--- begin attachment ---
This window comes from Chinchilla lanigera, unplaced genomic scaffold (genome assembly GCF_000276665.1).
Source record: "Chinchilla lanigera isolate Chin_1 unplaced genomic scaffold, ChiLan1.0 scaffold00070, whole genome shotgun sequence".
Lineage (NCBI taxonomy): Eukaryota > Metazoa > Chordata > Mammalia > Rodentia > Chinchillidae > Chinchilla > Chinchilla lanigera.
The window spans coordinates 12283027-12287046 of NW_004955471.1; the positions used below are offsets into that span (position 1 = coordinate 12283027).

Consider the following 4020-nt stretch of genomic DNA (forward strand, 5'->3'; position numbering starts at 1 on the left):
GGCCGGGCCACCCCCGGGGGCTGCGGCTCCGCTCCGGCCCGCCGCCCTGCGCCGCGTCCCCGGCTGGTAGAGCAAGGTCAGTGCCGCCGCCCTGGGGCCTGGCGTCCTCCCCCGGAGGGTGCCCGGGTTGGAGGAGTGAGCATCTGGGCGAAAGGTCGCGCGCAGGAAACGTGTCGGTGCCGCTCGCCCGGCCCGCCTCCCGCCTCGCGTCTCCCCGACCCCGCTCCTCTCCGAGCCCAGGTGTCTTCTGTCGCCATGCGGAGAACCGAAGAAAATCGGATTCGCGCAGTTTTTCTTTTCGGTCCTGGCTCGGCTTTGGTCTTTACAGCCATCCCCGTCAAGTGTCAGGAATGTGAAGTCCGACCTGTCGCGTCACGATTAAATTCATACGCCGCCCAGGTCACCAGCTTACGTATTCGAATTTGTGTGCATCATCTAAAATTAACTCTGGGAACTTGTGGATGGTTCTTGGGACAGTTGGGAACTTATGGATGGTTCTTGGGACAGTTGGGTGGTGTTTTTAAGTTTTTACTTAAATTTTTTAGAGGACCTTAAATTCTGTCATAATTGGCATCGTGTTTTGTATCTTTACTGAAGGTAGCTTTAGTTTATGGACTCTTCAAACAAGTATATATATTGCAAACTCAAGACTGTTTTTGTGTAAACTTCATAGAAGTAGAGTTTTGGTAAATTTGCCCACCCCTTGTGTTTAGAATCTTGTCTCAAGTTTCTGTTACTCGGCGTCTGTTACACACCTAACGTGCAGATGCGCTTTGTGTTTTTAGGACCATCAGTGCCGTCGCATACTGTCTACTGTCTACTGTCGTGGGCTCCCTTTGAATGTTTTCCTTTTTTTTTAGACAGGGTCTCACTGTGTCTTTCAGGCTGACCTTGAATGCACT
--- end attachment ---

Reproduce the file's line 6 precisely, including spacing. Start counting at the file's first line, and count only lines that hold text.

GGCCGGGCCACCCCCGGGGGCTGCGGCTCCGCTCCGGCCCGCCGCCCTGCGCCGCGTCCCCGGCTGGTAGAGCAAGGTCAGTGCCGCCGCCCTGGGGCCTGGCGTCCTCCCCCGGAGGGTGCCCGGGTTGGAGGAGTGAGCATCTGGGCGAAAGGTCGCGCGCAGGAAACGTGTCGGTGCCGCTCGCCCGGCCCGCCTCCCGCCTCGCGTCTCCCCGACCCCGCTCCTCTCCGAGCCCAGGTGTCTTCTGTCGCCATGCGGAGAACCGAAGAAAATCGGATTCGCGCAGTTTTTCTTTTCGGTCCTGGCTCGGCTTTGGTCTTTACAGCCATCCCCGTCAAGTGTCAGGAATGTGAAGTCCGACCTGTCGCGTCACGATTAAATTCATACGCCGCCCAGGTCACCAGCTTACGTATTCGAATTTGTGTGCATCATCTAAAATTAACTCTGGGAACTTGTGGATGGTTCTTGGGACAGTTGGGAACTTATGGATGGTTCTTGGGACAGTTGGGTGGTGTTTTTAAGTTTTTACTTAAATTTTTTAGAGGACCTTAAATTCTGTCATAATTGGCATCGTGTTTTGTATCTTTACTGAAGGTAGCTTTAGTTTATGGACTCTTCAAACAAGTATATATATTGCAAACTCAAGACTGTTTTTGTGTAAACTTCATAGAAGTAGAGTTTTGGTAAATTTGCCCACCCCTTGTGTTTAGAATCTTGTCTCAAGTTTCTGTTACTCGGCGTCTGTTACACACCTAACGTGCAGATGCGCTTTGTGTTTTTAGGACCATCAGTGCCGTCGCATACTGTCTACTGTCTACTGTCGTGGGCTCCCTTTGAATGTTTTCCTTTTTTTTTAGACAGGGTCTCACTGTGTCTTTCAGGCTGACCTTGAATGCACT